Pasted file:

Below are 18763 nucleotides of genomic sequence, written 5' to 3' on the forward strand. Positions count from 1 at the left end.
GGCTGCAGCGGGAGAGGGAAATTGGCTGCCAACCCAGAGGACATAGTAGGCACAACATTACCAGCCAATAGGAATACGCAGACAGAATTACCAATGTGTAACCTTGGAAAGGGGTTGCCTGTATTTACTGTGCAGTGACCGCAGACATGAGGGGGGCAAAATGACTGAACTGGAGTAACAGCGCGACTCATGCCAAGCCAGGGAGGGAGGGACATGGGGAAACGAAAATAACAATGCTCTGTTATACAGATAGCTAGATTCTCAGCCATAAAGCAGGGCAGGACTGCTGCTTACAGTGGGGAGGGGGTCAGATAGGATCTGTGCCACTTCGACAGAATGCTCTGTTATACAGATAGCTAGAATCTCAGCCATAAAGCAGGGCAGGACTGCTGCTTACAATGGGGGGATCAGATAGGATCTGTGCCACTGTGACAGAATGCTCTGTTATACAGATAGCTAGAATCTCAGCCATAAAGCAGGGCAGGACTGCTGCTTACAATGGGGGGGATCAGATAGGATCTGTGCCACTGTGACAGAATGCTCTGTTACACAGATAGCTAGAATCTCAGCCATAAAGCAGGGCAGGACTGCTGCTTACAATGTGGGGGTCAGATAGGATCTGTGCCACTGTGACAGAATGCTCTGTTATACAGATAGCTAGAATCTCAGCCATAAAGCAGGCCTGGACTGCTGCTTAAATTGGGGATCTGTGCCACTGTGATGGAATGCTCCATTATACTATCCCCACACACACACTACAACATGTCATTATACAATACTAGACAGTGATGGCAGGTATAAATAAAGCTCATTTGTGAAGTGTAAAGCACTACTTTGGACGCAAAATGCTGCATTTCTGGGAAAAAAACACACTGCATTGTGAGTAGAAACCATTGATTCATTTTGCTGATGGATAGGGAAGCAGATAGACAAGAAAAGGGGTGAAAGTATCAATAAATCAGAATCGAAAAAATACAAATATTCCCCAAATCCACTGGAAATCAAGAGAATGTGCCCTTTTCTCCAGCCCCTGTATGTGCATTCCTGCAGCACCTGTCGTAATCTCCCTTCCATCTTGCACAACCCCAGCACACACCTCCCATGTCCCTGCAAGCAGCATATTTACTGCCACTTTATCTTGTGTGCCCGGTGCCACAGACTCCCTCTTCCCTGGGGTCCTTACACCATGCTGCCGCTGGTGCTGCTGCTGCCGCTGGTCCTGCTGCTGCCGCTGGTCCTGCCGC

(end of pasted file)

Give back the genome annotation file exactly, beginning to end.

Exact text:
Below are 18763 nucleotides of genomic sequence, written 5' to 3' on the forward strand. Positions count from 1 at the left end.
GGCTGCAGCGGGAGAGGGAAATTGGCTGCCAACCCAGAGGACATAGTAGGCACAACATTACCAGCCAATAGGAATACGCAGACAGAATTACCAATGTGTAACCTTGGAAAGGGGTTGCCTGTATTTACTGTGCAGTGACCGCAGACATGAGGGGGGCAAAATGACTGAACTGGAGTAACAGCGCGACTCATGCCAAGCCAGGGAGGGAGGGACATGGGGAAACGAAAATAACAATGCTCTGTTATACAGATAGCTAGATTCTCAGCCATAAAGCAGGGCAGGACTGCTGCTTACAGTGGGGAGGGGGTCAGATAGGATCTGTGCCACTTCGACAGAATGCTCTGTTATACAGATAGCTAGAATCTCAGCCATAAAGCAGGGCAGGACTGCTGCTTACAATGGGGGGATCAGATAGGATCTGTGCCACTGTGACAGAATGCTCTGTTATACAGATAGCTAGAATCTCAGCCATAAAGCAGGGCAGGACTGCTGCTTACAATGGGGGGGATCAGATAGGATCTGTGCCACTGTGACAGAATGCTCTGTTACACAGATAGCTAGAATCTCAGCCATAAAGCAGGGCAGGACTGCTGCTTACAATGTGGGGGTCAGATAGGATCTGTGCCACTGTGACAGAATGCTCTGTTATACAGATAGCTAGAATCTCAGCCATAAAGCAGGCCTGGACTGCTGCTTAAATTGGGGATCTGTGCCACTGTGATGGAATGCTCCATTATACTATCCCCACACACACACTACAACATGTCATTATACAATACTAGACAGTGATGGCAGGTATAAATAAAGCTCATTTGTGAAGTGTAAAGCACTACTTTGGACGCAAAATGCTGCATTTCTGGGAAAAAAACACACTGCATTGTGAGTAGAAACCATTGATTCATTTTGCTGATGGATAGGGAAGCAGATAGACAAGAAAAGGGGTGAAAGTATCAATAAATCAGAATCGAAAAAATACAAATATTCCCCAAATCCACTGGAAATCAAGAGAATGTGCCCTTTTCTCCAGCCCCTGTATGTGCATTCCTGCAGCACCTGTCGTAATCTCCCTTCCATCTTGCACAACCCCAGCACACACCTCCCATGTCCCTGCAAGCAGCATATTTACTGCCACTTTATCTTGTGTGCCCGGTGCCACAGACTCCCTCTTCCCTGGGGTCCTTACACCATGCTGCCGCTGGTGCTGCTGCTGCCGCTGGTCCTGCTGCTGCCGCTGGTCCTGCCGC